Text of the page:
Like blaurebell mentioned, I get to use a lot of my languages in daily life due to research (and less often, practical applicability). I needed many of them in my studies in the first place. I also have a wife who has a different native language than I; we actually met through a shared interest in langauges. On top of that, I have a lot of opportunity to work extra stuff into my day, and it's rather cyclical. Sometimes I'll have lots of time, sometimes next to none.

The key for me has been integrating the languages into my life, my vocation, and my hobbies. I have a few "play" languages that are never really going to be anything but fun, but for the vast majority, I have actually found some sort of practical application (sometimes with the language driving the need, but still).

I teach in higher education and am a Lutheran priest, so it's kind of a specialized niche for the "what do you do that you can integrate these things" question :lol:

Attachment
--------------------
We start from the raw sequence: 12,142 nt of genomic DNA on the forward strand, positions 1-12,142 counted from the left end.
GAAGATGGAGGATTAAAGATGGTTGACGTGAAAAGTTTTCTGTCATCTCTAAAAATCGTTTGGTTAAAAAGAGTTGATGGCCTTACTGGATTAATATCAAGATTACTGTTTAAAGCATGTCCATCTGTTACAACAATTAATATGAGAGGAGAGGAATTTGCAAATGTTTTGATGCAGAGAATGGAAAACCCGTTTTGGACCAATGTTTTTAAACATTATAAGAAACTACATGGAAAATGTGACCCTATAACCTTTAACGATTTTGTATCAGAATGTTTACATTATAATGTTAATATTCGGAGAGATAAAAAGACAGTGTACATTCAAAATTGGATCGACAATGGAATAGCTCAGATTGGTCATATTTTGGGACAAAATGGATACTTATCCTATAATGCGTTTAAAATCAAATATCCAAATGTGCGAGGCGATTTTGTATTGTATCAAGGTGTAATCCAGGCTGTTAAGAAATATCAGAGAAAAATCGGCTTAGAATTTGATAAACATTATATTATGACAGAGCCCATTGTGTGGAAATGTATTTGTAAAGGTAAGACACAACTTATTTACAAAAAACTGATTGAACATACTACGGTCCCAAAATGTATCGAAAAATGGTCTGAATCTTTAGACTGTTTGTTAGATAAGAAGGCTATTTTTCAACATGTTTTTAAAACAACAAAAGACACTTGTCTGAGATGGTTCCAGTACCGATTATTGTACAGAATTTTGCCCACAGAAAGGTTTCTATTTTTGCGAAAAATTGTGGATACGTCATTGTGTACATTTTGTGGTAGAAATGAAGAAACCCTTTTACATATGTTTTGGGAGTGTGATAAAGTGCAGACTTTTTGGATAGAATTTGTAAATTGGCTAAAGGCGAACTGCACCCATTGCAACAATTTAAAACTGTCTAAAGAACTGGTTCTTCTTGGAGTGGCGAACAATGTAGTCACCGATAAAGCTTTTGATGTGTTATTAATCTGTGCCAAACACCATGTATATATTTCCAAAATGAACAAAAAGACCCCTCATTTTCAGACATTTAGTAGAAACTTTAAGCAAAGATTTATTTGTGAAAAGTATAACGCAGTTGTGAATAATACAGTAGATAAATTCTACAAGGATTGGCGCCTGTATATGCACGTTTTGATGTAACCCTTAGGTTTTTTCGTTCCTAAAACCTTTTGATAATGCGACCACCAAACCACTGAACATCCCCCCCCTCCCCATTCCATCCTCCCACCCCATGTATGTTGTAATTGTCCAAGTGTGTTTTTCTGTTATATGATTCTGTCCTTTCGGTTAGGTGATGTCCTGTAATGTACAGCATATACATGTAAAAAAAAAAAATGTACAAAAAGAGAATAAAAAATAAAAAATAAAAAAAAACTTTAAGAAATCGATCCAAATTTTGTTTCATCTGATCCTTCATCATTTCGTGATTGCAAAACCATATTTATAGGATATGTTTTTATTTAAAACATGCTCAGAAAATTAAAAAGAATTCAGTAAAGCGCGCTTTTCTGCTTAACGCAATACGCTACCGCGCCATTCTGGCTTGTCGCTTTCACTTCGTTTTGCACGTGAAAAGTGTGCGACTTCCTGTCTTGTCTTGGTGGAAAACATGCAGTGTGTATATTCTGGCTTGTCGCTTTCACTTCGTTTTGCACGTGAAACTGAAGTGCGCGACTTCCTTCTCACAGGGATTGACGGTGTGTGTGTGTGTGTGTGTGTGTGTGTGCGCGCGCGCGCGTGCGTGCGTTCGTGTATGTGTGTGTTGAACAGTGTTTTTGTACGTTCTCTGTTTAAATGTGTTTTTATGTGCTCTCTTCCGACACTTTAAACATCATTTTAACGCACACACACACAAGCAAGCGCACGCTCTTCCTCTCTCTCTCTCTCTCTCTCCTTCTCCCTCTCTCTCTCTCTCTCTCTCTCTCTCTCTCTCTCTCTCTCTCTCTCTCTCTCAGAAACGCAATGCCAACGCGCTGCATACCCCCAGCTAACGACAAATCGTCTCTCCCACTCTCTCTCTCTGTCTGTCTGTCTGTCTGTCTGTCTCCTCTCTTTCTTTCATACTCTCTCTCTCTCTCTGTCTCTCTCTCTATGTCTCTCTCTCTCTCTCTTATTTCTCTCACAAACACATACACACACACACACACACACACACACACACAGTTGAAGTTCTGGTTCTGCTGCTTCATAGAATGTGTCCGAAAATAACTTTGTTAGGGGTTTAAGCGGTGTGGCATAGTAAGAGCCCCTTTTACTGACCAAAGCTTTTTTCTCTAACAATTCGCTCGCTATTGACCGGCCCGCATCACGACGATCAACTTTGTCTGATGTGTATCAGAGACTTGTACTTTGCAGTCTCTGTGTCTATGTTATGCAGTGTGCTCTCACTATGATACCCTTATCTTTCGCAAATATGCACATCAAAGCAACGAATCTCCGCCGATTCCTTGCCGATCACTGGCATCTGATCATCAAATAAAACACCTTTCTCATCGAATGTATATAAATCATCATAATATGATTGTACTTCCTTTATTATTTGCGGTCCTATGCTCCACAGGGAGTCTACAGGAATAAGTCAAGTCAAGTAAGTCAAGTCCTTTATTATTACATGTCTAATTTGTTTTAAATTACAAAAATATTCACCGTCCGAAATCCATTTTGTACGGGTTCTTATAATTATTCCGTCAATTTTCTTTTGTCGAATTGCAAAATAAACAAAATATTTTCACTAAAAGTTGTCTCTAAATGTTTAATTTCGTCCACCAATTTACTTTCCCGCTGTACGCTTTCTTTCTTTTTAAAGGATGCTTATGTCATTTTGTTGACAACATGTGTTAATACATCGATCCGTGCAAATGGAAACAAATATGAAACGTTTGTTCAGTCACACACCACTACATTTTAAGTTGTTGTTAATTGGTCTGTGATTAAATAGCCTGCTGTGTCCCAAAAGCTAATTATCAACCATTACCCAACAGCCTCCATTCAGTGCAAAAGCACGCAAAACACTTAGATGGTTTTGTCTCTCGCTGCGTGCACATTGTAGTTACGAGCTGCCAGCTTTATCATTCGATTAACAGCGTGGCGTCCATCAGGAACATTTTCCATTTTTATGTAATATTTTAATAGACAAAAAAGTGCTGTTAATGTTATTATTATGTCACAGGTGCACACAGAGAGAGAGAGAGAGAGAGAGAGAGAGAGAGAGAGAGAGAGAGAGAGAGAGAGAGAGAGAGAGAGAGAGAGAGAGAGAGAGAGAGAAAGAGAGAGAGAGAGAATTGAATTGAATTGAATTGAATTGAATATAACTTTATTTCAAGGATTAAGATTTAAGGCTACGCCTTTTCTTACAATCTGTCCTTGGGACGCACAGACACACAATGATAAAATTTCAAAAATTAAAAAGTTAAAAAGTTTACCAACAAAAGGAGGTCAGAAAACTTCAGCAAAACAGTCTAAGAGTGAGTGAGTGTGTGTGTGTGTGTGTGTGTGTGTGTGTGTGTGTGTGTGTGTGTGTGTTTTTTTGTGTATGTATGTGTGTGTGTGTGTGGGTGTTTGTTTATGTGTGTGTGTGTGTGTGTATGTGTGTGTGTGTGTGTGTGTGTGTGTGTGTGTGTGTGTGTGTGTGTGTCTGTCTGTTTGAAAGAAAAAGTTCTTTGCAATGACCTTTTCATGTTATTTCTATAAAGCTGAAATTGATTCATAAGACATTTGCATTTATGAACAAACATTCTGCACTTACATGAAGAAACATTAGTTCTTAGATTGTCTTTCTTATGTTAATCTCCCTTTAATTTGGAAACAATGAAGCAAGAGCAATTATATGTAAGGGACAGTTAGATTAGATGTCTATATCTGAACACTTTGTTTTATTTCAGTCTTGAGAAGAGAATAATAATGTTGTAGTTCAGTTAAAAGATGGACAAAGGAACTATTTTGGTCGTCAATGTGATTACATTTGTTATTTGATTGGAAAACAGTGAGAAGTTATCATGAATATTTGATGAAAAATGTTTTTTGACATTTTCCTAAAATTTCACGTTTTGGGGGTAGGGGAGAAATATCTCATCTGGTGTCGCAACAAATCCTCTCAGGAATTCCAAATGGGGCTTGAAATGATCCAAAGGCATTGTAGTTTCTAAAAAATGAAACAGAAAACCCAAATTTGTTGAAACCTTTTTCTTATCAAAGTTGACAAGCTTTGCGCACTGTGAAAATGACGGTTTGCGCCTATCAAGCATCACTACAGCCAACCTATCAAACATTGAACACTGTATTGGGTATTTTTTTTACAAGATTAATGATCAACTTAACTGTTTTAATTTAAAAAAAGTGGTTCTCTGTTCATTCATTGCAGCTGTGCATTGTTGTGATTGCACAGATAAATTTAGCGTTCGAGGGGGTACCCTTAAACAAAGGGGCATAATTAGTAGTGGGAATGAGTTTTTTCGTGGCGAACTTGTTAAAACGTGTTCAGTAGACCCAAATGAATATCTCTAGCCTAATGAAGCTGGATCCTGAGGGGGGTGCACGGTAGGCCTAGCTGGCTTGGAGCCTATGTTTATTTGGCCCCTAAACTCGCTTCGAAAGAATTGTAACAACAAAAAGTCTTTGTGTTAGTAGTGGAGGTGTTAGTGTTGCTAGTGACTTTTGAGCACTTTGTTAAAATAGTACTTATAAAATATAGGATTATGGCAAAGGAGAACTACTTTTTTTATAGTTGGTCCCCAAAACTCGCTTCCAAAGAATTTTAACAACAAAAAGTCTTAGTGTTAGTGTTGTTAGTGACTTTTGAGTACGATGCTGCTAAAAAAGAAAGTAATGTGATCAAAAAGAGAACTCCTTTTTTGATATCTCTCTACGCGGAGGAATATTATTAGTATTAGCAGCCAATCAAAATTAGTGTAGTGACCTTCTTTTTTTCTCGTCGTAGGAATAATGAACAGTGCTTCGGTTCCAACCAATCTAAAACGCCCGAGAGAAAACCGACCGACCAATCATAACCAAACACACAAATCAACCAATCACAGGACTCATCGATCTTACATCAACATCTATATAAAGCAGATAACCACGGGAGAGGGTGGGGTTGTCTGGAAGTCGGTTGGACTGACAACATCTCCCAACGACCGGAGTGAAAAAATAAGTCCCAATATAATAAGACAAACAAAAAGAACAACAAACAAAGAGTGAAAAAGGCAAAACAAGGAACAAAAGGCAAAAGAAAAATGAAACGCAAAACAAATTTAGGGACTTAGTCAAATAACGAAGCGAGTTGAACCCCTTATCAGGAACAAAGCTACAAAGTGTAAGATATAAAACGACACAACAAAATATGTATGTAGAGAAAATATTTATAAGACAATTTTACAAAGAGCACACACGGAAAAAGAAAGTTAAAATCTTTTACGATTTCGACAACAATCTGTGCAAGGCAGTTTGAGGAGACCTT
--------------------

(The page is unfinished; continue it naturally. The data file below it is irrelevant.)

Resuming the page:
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Re: Something to discuss in English

Postby Radioclare » Sat May 06, 2017 12:04 pm

arthaey wrote:I also wonder whether some folks have drastically more free and/or fewer "obligations" on their time.

If I include getting ready and commuting, 12 hours each day goes toward work, I have various chores/errands/adulting tasks to get done, and my husband would feel sad if I never spent time with him. ;)

Mostly, I try not to compare myself with folks who can devote multiple hours daily to language study. I wish I could, but that's just not my life.


I would have liked this post a 100 times if I could :)

My situation is the same in that I'm usually out of the house for work between 07.00 and 19.30, so by the time I subtract the time needed for eating and sleeping, I generally have three hours of "free time" per day, between 20.00 and 23.00. As you point out, some of that time necessarily has to be spent reminding my significant other that I exist :lol: And I'm also on the board of a non-profit, which tends to swallow at least one of those "free" hours every day.